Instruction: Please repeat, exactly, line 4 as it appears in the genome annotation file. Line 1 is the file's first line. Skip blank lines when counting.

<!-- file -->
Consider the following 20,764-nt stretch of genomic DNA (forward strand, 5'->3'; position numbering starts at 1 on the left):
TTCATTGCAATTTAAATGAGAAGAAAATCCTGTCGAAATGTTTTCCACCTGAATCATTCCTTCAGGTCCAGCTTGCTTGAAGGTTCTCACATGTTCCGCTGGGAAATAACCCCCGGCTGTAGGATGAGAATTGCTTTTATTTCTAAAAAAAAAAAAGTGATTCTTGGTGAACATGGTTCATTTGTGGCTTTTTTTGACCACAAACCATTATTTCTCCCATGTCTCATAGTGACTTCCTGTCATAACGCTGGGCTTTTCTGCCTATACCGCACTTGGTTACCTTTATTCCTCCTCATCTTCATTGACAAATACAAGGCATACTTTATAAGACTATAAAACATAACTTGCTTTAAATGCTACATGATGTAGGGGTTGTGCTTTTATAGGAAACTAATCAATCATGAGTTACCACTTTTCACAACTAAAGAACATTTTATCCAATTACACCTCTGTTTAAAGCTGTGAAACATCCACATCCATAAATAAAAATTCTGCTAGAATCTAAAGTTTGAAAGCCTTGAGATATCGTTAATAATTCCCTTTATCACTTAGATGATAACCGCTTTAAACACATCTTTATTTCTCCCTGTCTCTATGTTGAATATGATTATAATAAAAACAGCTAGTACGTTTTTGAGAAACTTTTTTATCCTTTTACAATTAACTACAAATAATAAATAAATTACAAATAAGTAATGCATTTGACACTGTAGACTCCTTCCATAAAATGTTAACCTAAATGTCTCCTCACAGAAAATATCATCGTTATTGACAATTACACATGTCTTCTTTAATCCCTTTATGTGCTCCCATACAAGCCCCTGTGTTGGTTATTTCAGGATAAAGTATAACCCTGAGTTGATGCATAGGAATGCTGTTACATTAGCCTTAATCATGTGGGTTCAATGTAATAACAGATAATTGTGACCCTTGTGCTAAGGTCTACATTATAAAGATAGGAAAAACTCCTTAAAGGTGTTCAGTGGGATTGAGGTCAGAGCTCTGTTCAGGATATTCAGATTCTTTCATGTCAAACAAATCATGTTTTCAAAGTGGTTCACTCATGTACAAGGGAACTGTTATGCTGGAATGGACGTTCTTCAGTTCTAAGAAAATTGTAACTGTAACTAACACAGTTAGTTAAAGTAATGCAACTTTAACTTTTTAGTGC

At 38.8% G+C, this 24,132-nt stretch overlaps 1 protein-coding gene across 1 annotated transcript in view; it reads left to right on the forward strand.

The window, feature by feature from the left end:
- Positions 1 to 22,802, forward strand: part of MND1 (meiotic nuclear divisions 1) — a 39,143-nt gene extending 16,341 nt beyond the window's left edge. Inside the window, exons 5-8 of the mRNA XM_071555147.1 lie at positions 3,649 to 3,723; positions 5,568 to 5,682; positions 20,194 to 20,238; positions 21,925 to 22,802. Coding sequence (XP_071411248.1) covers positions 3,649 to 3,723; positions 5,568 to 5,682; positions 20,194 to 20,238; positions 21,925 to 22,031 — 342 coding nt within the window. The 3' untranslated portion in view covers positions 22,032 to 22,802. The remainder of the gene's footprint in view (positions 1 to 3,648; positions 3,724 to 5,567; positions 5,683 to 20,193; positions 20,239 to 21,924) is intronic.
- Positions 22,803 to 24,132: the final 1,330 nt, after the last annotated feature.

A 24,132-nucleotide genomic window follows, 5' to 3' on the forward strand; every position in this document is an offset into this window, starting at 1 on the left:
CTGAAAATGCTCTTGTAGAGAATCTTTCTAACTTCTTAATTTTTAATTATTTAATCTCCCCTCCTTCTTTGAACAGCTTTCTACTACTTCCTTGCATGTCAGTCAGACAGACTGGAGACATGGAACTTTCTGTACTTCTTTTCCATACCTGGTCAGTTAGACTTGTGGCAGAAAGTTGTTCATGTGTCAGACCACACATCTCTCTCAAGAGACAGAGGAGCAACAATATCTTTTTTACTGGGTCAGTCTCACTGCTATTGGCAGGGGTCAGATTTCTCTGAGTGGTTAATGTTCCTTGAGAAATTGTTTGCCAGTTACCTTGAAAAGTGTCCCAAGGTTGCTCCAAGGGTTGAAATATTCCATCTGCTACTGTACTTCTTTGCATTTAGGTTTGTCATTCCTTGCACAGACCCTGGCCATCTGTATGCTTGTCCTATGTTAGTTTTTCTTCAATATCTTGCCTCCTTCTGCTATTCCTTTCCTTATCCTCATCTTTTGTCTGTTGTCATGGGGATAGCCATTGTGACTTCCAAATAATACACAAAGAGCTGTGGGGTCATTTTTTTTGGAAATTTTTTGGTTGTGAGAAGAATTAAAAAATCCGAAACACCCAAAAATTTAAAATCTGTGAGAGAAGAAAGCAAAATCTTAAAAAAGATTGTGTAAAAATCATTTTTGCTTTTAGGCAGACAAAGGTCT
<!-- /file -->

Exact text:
The window, feature by feature from the left end: